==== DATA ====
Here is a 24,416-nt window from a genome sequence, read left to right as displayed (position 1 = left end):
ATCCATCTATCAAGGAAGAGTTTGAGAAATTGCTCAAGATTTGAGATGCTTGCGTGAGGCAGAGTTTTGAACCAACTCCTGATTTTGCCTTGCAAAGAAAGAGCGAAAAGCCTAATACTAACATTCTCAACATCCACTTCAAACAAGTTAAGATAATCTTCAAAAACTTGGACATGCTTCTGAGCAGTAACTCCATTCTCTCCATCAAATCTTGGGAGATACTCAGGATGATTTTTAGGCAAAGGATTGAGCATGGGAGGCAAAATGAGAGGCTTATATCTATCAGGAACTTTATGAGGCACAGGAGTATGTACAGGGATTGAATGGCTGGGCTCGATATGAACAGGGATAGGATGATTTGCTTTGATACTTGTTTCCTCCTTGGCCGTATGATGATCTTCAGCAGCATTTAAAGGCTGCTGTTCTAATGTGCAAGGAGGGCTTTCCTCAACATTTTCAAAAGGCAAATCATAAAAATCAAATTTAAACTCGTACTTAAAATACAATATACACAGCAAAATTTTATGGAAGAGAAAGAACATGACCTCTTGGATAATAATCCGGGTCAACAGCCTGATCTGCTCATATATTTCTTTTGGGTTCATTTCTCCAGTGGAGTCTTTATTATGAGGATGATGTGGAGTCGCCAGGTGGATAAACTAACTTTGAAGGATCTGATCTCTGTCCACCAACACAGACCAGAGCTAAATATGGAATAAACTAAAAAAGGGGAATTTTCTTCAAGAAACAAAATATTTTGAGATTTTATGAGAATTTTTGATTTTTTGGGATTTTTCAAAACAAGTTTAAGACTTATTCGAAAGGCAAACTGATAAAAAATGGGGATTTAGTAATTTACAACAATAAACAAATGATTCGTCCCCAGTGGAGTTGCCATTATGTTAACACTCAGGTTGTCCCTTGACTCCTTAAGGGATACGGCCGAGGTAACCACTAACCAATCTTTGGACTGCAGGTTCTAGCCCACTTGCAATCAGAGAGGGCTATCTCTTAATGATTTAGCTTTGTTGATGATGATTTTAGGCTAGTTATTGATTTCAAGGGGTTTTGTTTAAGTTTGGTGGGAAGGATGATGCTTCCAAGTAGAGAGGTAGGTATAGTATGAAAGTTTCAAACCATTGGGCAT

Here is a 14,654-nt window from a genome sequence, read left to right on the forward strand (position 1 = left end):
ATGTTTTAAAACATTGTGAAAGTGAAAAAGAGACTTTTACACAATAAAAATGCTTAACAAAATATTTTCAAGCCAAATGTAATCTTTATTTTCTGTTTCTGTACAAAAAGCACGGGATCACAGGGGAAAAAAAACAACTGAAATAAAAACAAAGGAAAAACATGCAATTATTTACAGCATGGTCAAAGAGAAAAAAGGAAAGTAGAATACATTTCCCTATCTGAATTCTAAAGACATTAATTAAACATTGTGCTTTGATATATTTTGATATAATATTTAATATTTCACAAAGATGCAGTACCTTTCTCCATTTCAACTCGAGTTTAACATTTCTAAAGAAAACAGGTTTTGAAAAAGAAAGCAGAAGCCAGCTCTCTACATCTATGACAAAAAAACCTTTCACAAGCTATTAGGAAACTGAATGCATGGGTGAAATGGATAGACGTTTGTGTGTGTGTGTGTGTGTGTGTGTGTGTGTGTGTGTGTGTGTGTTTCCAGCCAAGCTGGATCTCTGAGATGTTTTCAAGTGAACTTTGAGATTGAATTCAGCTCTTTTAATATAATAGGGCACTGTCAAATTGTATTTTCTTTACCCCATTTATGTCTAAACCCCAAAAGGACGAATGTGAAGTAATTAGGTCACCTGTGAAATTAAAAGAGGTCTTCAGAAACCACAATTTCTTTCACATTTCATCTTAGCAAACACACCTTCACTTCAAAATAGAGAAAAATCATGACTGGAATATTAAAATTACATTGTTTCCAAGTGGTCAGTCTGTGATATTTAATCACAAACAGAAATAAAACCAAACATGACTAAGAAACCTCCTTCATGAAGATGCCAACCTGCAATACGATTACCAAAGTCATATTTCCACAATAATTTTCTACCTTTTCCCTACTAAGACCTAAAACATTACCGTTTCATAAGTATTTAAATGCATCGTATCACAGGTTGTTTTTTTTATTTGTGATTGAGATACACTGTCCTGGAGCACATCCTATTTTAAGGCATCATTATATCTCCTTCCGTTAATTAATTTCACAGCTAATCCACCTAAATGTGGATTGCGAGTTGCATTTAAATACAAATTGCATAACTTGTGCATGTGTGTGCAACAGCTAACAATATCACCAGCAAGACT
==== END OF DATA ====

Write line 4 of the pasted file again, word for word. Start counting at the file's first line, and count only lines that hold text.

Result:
ATGTTTTAAAACATTGTGAAAGTGAAAAAGAGACTTTTACACAATAAAAATGCTTAACAAAATATTTTCAAGCCAAATGTAATCTTTATTTTCTGTTTCTGTACAAAAAGCACGGGATCACAGGGGAAAAAAAACAACTGAAATAAAAACAAAGGAAAAACATGCAATTATTTACAGCATGGTCAAAGAGAAAAAAGGAAAGTAGAATACATTTCCCTATCTGAATTCTAAAGACATTAATTAAACATTGTGCTTTGATATATTTTGATATAATATTTAATATTTCACAAAGATGCAGTACCTTTCTCCATTTCAACTCGAGTTTAACATTTCTAAAGAAAACAGGTTTTGAAAAAGAAAGCAGAAGCCAGCTCTCTACATCTATGACAAAAAAACCTTTCACAAGCTATTAGGAAACTGAATGCATGGGTGAAATGGATAGACGTTTGTGTGTGTGTGTGTGTGTGTGTGTGTGTGTGTGTGTGTGTGTGTTTCCAGCCAAGCTGGATCTCTGAGATGTTTTCAAGTGAACTTTGAGATTGAATTCAGCTCTTTTAATATAATAGGGCACTGTCAAATTGTATTTTCTTTACCCCATTTATGTCTAAACCCCAAAAGGACGAATGTGAAGTAATTAGGTCACCTGTGAAATTAAAAGAGGTCTTCAGAAACCACAATTTCTTTCACATTTCATCTTAGCAAACACACCTTCACTTCAAAATAGAGAAAAATCATGACTGGAATATTAAAATTACATTGTTTCCAAGTGGTCAGTCTGTGATATTTAATCACAAACAGAAATAAAACCAAACATGACTAAGAAACCTCCTTCATGAAGATGCCAACCTGCAATACGATTACCAAAGTCATATTTCCACAATAATTTTCTACCTTTTCCCTACTAAGACCTAAAACATTACCGTTTCATAAGTATTTAAATGCATCGTATCACAGGTTGTTTTTTTTATTTGTGATTGAGATACACTGTCCTGGAGCACATCCTATTTTAAGGCATCATTATATCTCCTTCCGTTAATTAATTTCACAGCTAATCCACCTAAATGTGGATTGCGAGTTGCATTTAAATACAAATTGCATAACTTGTGCATGTGTGTGCAACAGCTAACAATATCACCAGCAAGACT